As a result, it may make sense to start converting your traditional retirement plans to a Roth IRA before you reach that RMD stage. Sure, you'll pay taxes on the conversion, but it could save you even more taxes and costs later by keeping those RMDs down. If you're going to make that conversion in 2018, however, you'd better get a move on, as the conversion has to complete by Dec. 31 to count for this year. 

No. 6: Top off your donations to your favorite charities

If you itemize your deductions, donating to your favorite charity or charities by the end of the calendar year will both allow you to improve your impact for them and probably reduce your taxes as well. Up to 50% of your adjusted gross income can be deductible if given as donations to typical charities. 

No. 7: Consider year-end gifts to your children

A woman smiles as she holds a fanned-out stack of cash in her hand.

Image source: Getty Images.

In 2018 and 2019, any person can give any other person up to $15,000  without having to count the gift against your lifetime gift exemption. If you're looking for a way to transfer money to your children well before you die or to help them get started in life, such as with down payment help for a new house, you can simply give them gifts.

The $15,000 is an annual limit from person to person -- so you can give your child up to $15,000 and your spouse can also give that same child up to $15,000. If your child is married, you can each also give a $15,000 gift to your child's spouse. So that's a total of $60,000 that can be transferred from couple to couple this year, without any filing of paperwork or a hit against your lifetime limit.

No. 8: Consider "bunching" your 2019 property taxes into 2018

If you have property taxes due in 2019 that you have already been billed for,  you can pay those taxes in 2018 and potentially deduct them against your 2018 income. Note, though, that the Tax Cuts and Jobs Act limits state and local tax deductions to $10,000 in 2018 and beyond, so this exercise may not be quite as worthwhile as it used to be.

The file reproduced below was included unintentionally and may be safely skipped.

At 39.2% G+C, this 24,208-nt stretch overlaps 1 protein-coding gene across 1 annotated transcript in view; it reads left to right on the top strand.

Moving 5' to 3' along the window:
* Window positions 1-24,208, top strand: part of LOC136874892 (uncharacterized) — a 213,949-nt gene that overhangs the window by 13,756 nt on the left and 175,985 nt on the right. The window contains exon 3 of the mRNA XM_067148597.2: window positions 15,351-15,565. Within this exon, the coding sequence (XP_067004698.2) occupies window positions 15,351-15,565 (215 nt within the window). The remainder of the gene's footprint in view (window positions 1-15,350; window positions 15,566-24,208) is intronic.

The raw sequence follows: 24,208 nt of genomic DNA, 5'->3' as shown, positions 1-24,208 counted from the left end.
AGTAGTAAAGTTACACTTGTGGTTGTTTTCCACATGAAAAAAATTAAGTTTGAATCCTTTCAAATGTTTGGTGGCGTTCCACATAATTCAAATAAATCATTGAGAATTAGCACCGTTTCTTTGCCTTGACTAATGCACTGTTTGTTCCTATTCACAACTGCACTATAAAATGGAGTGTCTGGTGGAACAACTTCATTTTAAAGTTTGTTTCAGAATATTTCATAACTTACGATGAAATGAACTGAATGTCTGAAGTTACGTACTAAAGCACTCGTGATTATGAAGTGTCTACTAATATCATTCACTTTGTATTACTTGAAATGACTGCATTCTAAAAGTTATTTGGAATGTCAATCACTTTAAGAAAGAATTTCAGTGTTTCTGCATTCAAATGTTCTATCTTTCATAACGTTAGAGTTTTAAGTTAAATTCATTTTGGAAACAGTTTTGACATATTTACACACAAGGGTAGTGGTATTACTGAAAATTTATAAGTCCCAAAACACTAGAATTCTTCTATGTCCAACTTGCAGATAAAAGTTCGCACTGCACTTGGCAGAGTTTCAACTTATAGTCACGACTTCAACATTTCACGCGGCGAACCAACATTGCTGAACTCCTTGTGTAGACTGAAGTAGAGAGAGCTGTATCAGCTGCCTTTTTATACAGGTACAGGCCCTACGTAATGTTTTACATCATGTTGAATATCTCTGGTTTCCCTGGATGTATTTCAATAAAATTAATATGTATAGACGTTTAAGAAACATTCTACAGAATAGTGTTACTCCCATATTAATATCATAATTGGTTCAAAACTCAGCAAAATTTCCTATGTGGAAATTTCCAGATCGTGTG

No. 9: Top off your 529 savings plan for the year

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Image source: Getty Images.

Money you sock away in a 529 savings plan can grow tax free for use for qualifying educational purposes, such as for college tuition for your children. While there's no federal tax deduction for contributing to the plans, many states offer state tax deductions for residents who contribute to that particular state's plan. Some states  have recently increased the amount that can be deducted, so if you've been contributing based on old limits, now may be a good time to adjust.

No. 10: Make use of any "use it or lose it" money in your flexible spending account (FSA)

If you have a flexible spending account to help you with your medical expenses, those plans have "use it or lose it" provisions that mean you forfeit any money you don't spend by the end of the year. While plans may have carryover or grace-period provisions that let you spend some of that money next year, they don't have to, and those provisions are very limited if they're available at all.

As a result, if you have money you have to spend, now would be a great time to consider qualifying medical purchases that aren't strictly necessary but which you can buy with funds from your FSA.

Time's running out

With a window in the background showing a city skyline, an alarm clock sits balanced on a board, with a stack of gold coins on the other end.

Image source: Getty Images.

One or more of these 10 tax moves may be able to help you either reduce your tax-related costs for 2018 or help set you up for a financially better future. But they all have a rapidly approaching deadline associated with the new year that means that if you want to take advantage of them, you need to get a move on. So get your plan in place now, and start reaping the benefits when you file by April.

Chuck Saletta has no position in any of the stocks mentioned. The Motley Fool has no position in any of the stocks mentioned. The Motley Fool has a disclosure policy.